/ Augmenting the Enterprise Data Warehouse: The Pros and Cons of OLAP Cubes
Augmenting the Enterprise Data Warehouse: The Pros and Cons of OLAP Cubes
IT leaders in the enterprise are juggling two conflicting demands around their organization’s data architecture: the need for stability and security of business critical data, traditionally stored in the data warehouse and delivered via cubes, and the demand to support new data sources coming into the business from emerging technologies or third-party applications. How can these two different but equal demands be balanced?
The data warehouse is well established and business users rely on that data. The IT leader’s responsibility is to ensure that the data is available, secure, and meets compliance requirements. But as more and more business processes move online and into the cloud, the importance of external data sources outside of the data warehouse is increasing for functions like marketing, sales, operations, HR, and finance.
The growing range of third-party data sources don’t conform as easily to the data warehouse model as internal business data; they can be unstructured, are delivered in very high volumes, and their composition can change often based on the context in which they are needed. The services themselves evolve and add features, which adds to the complexity.
Whether it’s due to a lack of IT resources to bring these feeds into the data warehouse, or technical issues due to their format and structure, much of this important data cannot be integrated and becomes “dark data”—data which is not managed or stored within the approved data architecture and instead is handled directly by departments using offline files or direct downloads.
The risks of this are clear
It is not just that this potentially business-critical dark data is outside of the management scope of IT, but also that to work with dark data, business users need to take data out of the warehouse and into offline systems to bring the sources together—which loses the certification and accuracy of that data. For instance, spreadsheets are constantly exported for custom reporting and insights.
IT leaders are left with two challenges to solve: how to bring this dark data into the light so it is available for decision making, and how to do this in a way that complements existing warehouse architecture and policies. The answer is an augmented data warehouse using a system like Domo, which can run two architectures in parallel and knit them together through common interfaces.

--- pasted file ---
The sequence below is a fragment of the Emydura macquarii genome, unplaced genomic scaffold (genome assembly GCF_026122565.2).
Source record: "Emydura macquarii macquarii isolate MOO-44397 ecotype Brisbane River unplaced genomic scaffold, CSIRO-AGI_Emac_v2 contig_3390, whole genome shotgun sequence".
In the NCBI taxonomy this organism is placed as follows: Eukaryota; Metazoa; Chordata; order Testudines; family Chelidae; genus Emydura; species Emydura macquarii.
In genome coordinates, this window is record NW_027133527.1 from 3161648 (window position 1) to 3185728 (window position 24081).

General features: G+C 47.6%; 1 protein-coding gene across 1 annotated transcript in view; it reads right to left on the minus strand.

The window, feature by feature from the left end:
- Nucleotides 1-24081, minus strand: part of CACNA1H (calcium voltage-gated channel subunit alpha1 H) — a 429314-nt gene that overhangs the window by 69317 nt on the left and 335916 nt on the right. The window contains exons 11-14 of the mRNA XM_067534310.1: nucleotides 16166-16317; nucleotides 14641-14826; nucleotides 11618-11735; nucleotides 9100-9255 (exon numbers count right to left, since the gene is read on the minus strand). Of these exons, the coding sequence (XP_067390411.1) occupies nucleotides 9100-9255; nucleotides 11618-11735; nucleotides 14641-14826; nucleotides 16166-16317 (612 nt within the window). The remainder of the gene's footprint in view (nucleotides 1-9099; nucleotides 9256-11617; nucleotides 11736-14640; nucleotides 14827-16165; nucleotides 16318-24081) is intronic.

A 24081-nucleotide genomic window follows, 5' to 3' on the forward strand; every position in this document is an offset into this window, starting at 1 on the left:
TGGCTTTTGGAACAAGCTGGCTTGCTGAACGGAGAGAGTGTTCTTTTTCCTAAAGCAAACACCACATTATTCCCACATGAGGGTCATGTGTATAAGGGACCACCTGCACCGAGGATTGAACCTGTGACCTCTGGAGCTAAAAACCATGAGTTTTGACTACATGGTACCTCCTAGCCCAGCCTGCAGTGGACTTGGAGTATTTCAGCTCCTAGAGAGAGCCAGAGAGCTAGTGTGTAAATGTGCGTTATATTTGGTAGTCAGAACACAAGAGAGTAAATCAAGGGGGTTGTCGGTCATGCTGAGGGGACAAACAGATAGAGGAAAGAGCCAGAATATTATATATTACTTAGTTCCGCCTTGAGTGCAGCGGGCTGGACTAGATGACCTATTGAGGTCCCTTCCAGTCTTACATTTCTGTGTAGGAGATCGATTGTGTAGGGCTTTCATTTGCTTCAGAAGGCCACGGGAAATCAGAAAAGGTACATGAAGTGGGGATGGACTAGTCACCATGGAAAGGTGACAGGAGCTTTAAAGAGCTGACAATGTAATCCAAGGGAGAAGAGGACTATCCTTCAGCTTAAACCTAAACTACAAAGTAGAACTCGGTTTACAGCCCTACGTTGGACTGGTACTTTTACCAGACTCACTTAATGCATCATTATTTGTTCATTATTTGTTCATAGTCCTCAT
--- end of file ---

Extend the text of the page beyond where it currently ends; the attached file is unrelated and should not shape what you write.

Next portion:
Augmenting the data warehouse
Data warehouses that pipe data into OLAP cubes can provide analysis of well-structured data by pre-calculating common views and dimensions of data. This can free up bandwidth for business intelligence analytics on common tasks. Automation of these dimensions also reduces errors and makes management and tracking on hundreds or thousands of data sources feasible.
However, there are areas where cubes aren’t as beneficial, for example with third-party data that needs to be flexible (if it’s occasional or ad-hoc), or with unknown applications that are suited to exploration and agile problem-solving (for instance, if an organization needs to collect large volumes which may not be needed often, and it is not realistic to engineer this data into the cube / enterprise data warehouse format).
The resolution to this problem is to augment the existing data warehouse with a solution like Domo, which covers the two major needs: the flexibility of handling data which isn’t suitable for the enterprise data warehouse, but with all the controls (row level access, usage reporting, and so on) that the enterprise data warehouse provides to IT leadership for its data.
How this works in practice
In new architectures, Domo can replace OLAP cubes altogether while maintaining the same level or better data governance, security, and data lineage so IT can sleep better at night. Alternatively, it can also run alongside an existing data warehouse and focus on different data sources that aren’t well suited to the existing systems.
Domo can then integrate with existing data management and cataloguing, with users able to discover this data in a universal way, through consistent tooling. From a security and compliance perspective, Domo provides row level visibility of data it handles and provides familiar reporting on usage, security and user / group access to datasets, so certification and compliance can be achieved.
When it comes to accessing these data sources together, enterprises can bring data into their existing BI tool of choice. For customers already using a visualization tool from another vendor, Domo can use an ODBC driver to connect their SQL server, and can also use its write-back connectors for bi-directional semantic transformations to occur across databases. Domo provides the backend connected architecture, which can also be further configured via a Java command line interface, or analogs that engineers can use for deeper customization into more restrictive business logic and processes.
By solving the dark data problem in a way that works alongside an existing data warehouse, both IT and business users can achieve their goals without compromising.
Dark data represents a large percentage of existing data needs and is only likely to grow, so for any existing enterprise architecture where wholesale replacement of a cube-based warehouse is not an option, the priority should be to augment this architecture with a dedicated solution that handles dark data by design and can integrate with existing policies and workflows.